Is the trail to Mount Everest crowded? Sometimes it just depends on how you look at it.
Is the trek to Everest Base Camp overly crowded, commercialized and lacking in charm?
I some ways maybe, but it truly depends on how you look at it. From the moment your small plane touches down on the improbably steep and alarmingly short runway in the village of Lukla, you will encounter one wonder after another.
Yes, the main Everest Trail is busy with trekking groups all doing much the same thing (heading to Base Camp), and the shops and lodges - even the monasteries - dotted along the way are openly touting for the tourist dollar. Hot showers and even Wi-Fi are available at some overnight lodges. The same goes for the bottled water, a staple in the Khumbu, necessary to avoid stomach bugs.
But somehow none of this seems to detract from the experience of witnessing first-hand the culture and lifestyle of remote Sherpa communities against the backdrop of one of the most spectacular mountain landscapes on earth.
Starting from Lukla, the usual first-night stop on the way to the market town of Namche Bazaar is Phakding. You may encounter a dzo train along the way - a heftily laden line of pack animals that are the lowland cross-bred substitutes for the yaks used higher up in a valley. A valuable lesson you’ll learn right off is to avoid getting caught on the downhill side of these sharp-horned yak-cow crosses. Another, just as important to reminder is to follow the appropriate customs at the countless prayer wheels and carved Mani stone walls along the path. Always spin prayer wheels and always walk clockwise. Hearing the chant of “ Om mani padme hum”, the Buddhist mantra, will rapidly become familiar.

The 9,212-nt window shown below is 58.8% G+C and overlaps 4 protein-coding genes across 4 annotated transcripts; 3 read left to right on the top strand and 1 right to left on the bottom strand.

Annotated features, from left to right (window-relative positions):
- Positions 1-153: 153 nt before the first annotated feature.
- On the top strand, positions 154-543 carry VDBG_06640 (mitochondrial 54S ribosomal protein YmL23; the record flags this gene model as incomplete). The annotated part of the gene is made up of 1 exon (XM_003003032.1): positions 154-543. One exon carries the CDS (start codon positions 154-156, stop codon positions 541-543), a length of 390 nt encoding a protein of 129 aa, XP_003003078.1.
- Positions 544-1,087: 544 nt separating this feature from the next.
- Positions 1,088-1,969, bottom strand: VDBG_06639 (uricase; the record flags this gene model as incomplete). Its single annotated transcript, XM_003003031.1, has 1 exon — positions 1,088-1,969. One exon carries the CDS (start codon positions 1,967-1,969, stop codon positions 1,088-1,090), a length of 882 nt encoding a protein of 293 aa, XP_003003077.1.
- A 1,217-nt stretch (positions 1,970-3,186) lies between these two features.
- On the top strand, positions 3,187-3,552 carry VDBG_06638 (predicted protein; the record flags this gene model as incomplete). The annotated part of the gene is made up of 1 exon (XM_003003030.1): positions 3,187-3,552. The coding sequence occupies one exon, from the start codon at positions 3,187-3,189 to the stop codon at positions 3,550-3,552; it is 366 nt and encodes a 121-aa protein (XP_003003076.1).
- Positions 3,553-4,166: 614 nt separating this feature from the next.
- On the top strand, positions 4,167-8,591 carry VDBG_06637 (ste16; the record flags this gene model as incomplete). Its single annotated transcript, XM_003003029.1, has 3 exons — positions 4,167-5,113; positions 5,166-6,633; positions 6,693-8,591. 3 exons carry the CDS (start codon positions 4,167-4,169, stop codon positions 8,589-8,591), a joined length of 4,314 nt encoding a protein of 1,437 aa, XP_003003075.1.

At Namche Bazaar, 11,200 feet, you’ll have your first compulsory acclimatization day and you’ll be glad for the opportunity to explore this spectacular village and surroundings. There is plenty of sightseeing to be had, including the Khumjung Gomba monastery and the Sir Edmund Hillary-founded Khunde hospital. You can also hike up to the luxurious Japanese-owned Everest View Hotel for a jaw-dropping view of the mountain panorama - the majestic broad peak of Ama Dablam and the distant peaks of Everest and Lhotse.
Tengboche is home to an imposing monastery visited by more than 30,000 trekkers a year. Filing into the cold, dimly lit interior, you’ll marvel at the colorful, ornate carvings and mesmerized by the chanting monks. From Pangboche you leave the rhododendrons, junipers and pines behind, as you arrive at Dingboche (14,400 feet) in the Imja Valley , and another welcome and necessary acclimatization day.
Continuing up the Khumbu valley, the climb is steady to Lobuche and Gorak Shep, our highest overnight points. The landscape is now harsh and inhospitable and the accommodation basic – concrete buildings, no running water and you may find ice on the inside of the windows in the morning. At almost 17,000 feet, a headache is always possible and sleep may come in fits interspersed with vivid dreams.
We’re up early the next morning for a pre-dawn start for the “small” 18,000 foot peak called Kala Pattar, for the spectacularly famous views of Everest, Lhotse and Nuptse. Realizing your dream is accompanied by an oxygen deprived sense of achievement! The descent to Lukla will be leisurely in comparison as the relatively “heavy” air fills your lungs, your brain starts to “wake up” and you suddenly realize that the journey not the destination is what’s important.